All about a new type of immune cell

Wednesday, 16 August 2023 17:41

"During my PhD, we discovered a completely new type of immune cell that has a key role in the immune system's response to microorganisms. However, due to imperfect technology, they went unnoticed for a long time," says Jan Dobeš, who now heads his own research group at the Faculty of Science of Charles University. Now, together with Jakub Abramson and two other American colleagues, he has been invited to write a review article for the latest issue of the peer-reviewed journal Nature Review Immunology, which has an impact factor of a staggering 108.5, placing it in the top ten most prestigious journals in all fields.

PJJ PrirodovedciLeto2022 NikonZ7II 00748 Edit
 Jan Dobeš contributed significantly to the discovery of new immune cells, which is why these cells are nicknamed "Dobeš cells" in Czech circles.

"In our field, there is nowhere to aim higher in terms of publications," Jan Dobeš modestly admits. "This new type of immune cells is the current hot trend in immunological research, which brings with it chaos, because everyone approaches them differently, they are given different names, so we were approached to critically write up and organise the current knowledge," says the immunologist who discovered these cells, now called RORγt+ eTAC, during his PhD in Dominik Filipp's group at the Institute of Molecular Genetics of the Czech Academy of Sciences.

These cells had long gone unnoticed due to the imperfections of the available technologies, as they are difficult to isolate due to their low frequency and similarity to other cells. "Never say never, but we now have much more precise and detailed technology, so it is very unlikely that we will ever discover a similarly important type of immune cell in the future - it would have happened by now," says Dobeš, who may be one of the last discoverers of a new cell type that plays a key role in the immune system's response to microorganisms. That is why these cells are nicknamed "Dobeš cells" in Czech scientific circles.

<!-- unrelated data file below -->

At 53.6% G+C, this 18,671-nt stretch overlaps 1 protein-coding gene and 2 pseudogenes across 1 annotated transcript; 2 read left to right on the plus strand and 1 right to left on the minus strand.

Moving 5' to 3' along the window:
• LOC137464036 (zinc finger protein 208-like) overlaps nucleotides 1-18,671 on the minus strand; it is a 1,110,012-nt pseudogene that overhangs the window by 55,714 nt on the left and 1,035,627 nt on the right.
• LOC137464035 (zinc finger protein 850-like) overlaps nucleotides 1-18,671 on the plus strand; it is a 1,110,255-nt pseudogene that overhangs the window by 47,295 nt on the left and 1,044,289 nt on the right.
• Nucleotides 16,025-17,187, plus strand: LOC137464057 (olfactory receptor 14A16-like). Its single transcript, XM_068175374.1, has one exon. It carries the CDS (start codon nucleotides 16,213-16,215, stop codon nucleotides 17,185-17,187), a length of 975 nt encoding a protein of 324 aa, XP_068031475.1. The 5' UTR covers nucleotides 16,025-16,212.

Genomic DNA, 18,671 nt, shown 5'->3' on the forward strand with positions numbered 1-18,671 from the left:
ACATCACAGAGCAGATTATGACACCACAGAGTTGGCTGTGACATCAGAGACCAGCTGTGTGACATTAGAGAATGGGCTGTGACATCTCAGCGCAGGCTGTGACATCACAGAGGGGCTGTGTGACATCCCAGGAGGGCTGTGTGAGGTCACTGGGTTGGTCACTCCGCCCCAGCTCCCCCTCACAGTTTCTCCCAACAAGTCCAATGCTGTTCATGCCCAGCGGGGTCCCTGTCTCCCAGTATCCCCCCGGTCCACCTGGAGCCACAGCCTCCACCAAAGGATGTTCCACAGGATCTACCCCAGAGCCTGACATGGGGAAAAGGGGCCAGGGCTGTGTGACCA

representative intestine2 2
Illustrative image of mouse intestinal cells.

Immune cells of many functions

"There is still a lot we don't know about these cells. It's as if a new species of animal had been discovered - the 'catdog' - but we don't know how many different breeds there are and how they differ from each other," says Jakub Abramson, a Czech-born scientist and another of the co-authors of the review article, who heads a research group at Israel's Weizmann Institute, where Jan Dobeš was until recently a postdoctoral fellow. However, he is spending this year on a research sabbatical at the Faculty of Science of CU and the Institute of Organic Chemistry and Biochemistry of the Czech Academy of Sciences and is continuing his collaboration with Jan Dobeš intensively.

HYN 4860
Czech-Israeli immunologist Jakub Abramson is on a scientific sabbatical in the Czech Republic this year.